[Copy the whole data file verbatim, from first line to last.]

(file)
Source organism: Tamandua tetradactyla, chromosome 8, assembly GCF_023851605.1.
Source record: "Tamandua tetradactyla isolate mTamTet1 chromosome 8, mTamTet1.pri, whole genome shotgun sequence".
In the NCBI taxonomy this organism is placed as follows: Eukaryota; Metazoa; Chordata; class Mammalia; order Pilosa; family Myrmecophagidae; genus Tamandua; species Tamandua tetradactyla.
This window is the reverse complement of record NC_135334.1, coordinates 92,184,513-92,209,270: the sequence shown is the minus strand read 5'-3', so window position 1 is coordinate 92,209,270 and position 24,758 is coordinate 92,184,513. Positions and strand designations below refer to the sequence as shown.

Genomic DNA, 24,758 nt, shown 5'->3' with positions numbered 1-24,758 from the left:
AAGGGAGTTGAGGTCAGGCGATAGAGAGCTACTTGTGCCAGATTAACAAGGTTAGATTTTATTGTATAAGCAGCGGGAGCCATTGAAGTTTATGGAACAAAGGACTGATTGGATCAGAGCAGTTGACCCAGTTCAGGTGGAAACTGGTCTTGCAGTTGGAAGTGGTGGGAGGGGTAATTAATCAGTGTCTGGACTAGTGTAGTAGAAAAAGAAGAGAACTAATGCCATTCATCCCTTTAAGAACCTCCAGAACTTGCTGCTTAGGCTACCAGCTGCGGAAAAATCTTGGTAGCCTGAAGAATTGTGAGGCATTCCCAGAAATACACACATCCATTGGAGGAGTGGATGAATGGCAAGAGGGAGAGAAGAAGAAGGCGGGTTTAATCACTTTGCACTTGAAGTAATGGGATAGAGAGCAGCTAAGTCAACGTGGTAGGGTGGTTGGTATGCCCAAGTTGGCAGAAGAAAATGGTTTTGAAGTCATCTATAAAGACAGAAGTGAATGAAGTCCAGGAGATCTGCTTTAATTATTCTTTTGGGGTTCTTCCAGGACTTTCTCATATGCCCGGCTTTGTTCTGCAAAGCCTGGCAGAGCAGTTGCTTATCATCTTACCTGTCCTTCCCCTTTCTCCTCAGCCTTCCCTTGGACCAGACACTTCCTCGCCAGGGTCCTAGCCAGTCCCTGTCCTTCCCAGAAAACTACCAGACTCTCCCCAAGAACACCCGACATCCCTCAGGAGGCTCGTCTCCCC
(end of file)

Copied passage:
Source organism: Tamandua tetradactyla, chromosome 8, assembly GCF_023851605.1.
Source record: "Tamandua tetradactyla isolate mTamTet1 chromosome 8, mTamTet1.pri, whole genome shotgun sequence".
In the NCBI taxonomy this organism is placed as follows: Eukaryota; Metazoa; Chordata; class Mammalia; order Pilosa; family Myrmecophagidae; genus Tamandua; species Tamandua tetradactyla.
This window is the reverse complement of record NC_135334.1, coordinates 92,184,513-92,209,270: the sequence shown is the minus strand read 5'-3', so window position 1 is coordinate 92,209,270 and position 24,758 is coordinate 92,184,513. Positions and strand designations below refer to the sequence as shown.

Genomic DNA, 24,758 nt, shown 5'->3' with positions numbered 1-24,758 from the left:
AAGGGAGTTGAGGTCAGGCGATAGAGAGCTACTTGTGCCAGATTAACAAGGTTAGATTTTATTGTATAAGCAGCGGGAGCCATTGAAGTTTATGGAACAAAGGACTGATTGGATCAGAGCAGTTGACCCAGTTCAGGTGGAAACTGGTCTTGCAGTTGGAAGTGGTGGGAGGGGTAATTAATCAGTGTCTGGACTAGTGTAGTAGAAAAAGAAGAGAACTAATGCCATTCATCCCTTTAAGAACCTCCAGAACTTGCTGCTTAGGCTACCAGCTGCGGAAAAATCTTGGTAGCCTGAAGAATTGTGAGGCATTCCCAGAAATACACACATCCATTGGAGGAGTGGATGAATGGCAAGAGGGAGAGAAGAAGAAGGCGGGTTTAATCACTTTGCACTTGAAGTAATGGGATAGAGAGCAGCTAAGTCAACGTGGTAGGGTGGTTGGTATGCCCAAGTTGGCAGAAGAAAATGGTTTTGAAGTCATCTATAAAGACAGAAGTGAATGAAGTCCAGGAGATCTGCTTTAATTATTCTTTTGGGGTTCTTCCAGGACTTTCTCATATGCCCGGCTTTGTTCTGCAAAGCCTGGCAGAGCAGTTGCTTATCATCTTACCTGTCCTTCCCCTTTCTCCTCAGCCTTCCCTTGGACCAGACACTTCCTCGCCAGGGTCCTAGCCAGTCCCTGTCCTTCCCAGAAAACTACCAGACTCTCCCCAAGAACACCCGACATCCCTCAGGAGGCTCGTCTCCCC